In the self-obsessed media world, present company excepted, a major topic has been whether the Scottish Sun would come out and support independence. In the real world of newspapers the hard-headed news desk and back bench of the Fleet Street Sun are getting on with the day job.
OK, they have nodded their head to the Scots debate with two pars on the front about Alex Salmond's plans for the army being shot down, but the lead story is a classic. "Bus driver with 26 kids with nine women" is the splash headline as the Sun realises that its readers south of the border are more interested in real life. It may not win a Pulitzer but it sells papers.
The Daily Express has finally woken up to the debate with a front page story but typically with its own xenophobic treatment. Its splash tells of the English MPs' fury at Scotland being given bribes to stay in the UK.
The Mirror resorts to type, dragging out a version of a former general election headline, "One day to save the NHS", with "One day to save Britain", but its main story is one that figures in every paper and points to factors not often seen in British elections, violence, intimidation and bullying.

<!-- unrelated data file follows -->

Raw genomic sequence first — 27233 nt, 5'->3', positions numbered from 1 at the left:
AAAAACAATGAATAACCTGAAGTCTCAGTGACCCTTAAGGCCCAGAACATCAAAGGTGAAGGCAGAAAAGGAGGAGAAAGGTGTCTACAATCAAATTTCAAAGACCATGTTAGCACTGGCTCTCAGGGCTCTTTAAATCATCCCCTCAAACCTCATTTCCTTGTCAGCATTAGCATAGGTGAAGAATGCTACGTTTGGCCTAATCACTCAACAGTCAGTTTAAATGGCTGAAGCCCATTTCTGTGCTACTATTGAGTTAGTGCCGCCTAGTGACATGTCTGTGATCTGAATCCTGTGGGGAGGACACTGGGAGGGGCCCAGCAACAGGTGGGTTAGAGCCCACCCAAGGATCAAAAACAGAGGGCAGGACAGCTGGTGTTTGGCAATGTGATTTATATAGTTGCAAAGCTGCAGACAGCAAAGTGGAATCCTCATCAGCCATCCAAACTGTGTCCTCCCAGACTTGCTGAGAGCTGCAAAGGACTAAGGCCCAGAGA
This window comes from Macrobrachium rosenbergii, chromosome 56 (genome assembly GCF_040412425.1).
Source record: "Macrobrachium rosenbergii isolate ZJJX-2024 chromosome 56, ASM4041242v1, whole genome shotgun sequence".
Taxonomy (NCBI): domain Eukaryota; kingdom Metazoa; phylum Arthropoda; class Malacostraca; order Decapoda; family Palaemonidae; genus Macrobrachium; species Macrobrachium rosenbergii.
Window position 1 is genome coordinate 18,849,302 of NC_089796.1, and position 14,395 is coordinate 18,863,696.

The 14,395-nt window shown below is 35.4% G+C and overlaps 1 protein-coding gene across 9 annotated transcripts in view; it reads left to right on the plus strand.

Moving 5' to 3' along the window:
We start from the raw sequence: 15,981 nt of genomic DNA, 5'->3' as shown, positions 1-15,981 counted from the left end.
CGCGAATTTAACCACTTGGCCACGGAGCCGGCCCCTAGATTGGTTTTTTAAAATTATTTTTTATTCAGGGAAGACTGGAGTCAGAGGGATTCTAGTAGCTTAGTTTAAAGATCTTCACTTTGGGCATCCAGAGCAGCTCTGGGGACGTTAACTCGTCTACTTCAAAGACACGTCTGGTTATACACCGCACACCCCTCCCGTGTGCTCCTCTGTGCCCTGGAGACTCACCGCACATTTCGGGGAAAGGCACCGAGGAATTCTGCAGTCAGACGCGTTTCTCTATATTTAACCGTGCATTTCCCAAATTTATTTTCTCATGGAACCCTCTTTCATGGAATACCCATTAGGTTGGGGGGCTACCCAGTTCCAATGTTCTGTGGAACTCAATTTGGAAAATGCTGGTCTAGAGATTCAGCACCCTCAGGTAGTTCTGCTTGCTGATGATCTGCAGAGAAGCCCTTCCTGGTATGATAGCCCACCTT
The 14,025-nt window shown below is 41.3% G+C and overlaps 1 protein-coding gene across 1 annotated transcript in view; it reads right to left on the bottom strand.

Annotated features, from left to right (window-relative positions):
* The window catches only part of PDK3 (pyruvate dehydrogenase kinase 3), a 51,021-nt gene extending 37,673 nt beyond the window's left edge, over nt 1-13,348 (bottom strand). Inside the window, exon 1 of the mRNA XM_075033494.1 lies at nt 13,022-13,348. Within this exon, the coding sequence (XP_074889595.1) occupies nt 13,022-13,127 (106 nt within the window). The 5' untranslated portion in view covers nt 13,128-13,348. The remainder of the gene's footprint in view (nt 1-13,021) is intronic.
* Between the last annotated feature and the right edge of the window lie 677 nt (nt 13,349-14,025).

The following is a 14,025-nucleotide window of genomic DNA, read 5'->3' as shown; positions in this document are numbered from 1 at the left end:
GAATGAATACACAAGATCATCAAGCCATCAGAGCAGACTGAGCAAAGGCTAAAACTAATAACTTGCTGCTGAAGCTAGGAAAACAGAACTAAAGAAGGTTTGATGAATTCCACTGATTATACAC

This recurring theme is given legs by the treatment meted out to Ed Miliband in Edinburgh when he attempted to make a speech. The Mirror rounds on the yes vote "bully boys" while the Mail goes to town on the SNP, which it dubs the "Seriously Nasty Party", reporting on farmers who are in favour of staying together being warned that their livestock will be slaughtered in the fields.
The Mail has an article from Tom Bradby, the political editor of ITN who cut his teeth in Northern Ireland, saying the intimidation of journalists has been far worse than anything he experienced in Ulster. Bradby confesses to not particularly enjoying the campaign even though it is a major political story.
The Daily Telegraph takes a different slant on bullying, saying that Alex Salmond has been accused of coming the heavy with the principal of St Andrews university who begged to differ with him.
The Independent back bench goes for the old tried and trusted "a nation divided" (no shit Sherlock) and the Guardian dons the surgical gloves and tells of the warning of an NHS meltdown in Scotland if it goes its own way.
The Times also refers to violence but it is warning of conflict on the night of the poll fuelled by pubs being allowed independence vote extensions. It says there is a real fear that drunken Scots will be fighting on the streets and may even take the intimidation to polling stations. The police dampen the Times' vision of mass brawling with a quote saying that they will take proportionate action when necessary. Basically, calm down dear.
For fun the Mail shows pictures from a new book that shows humorous photographs of signs. They pick up on Scottish signs that reinforce the the drunken, obese stereotype. Cartoon of the day is in the Times where it shows a family having a Scottish breakfast with "toast and jam tomorrow".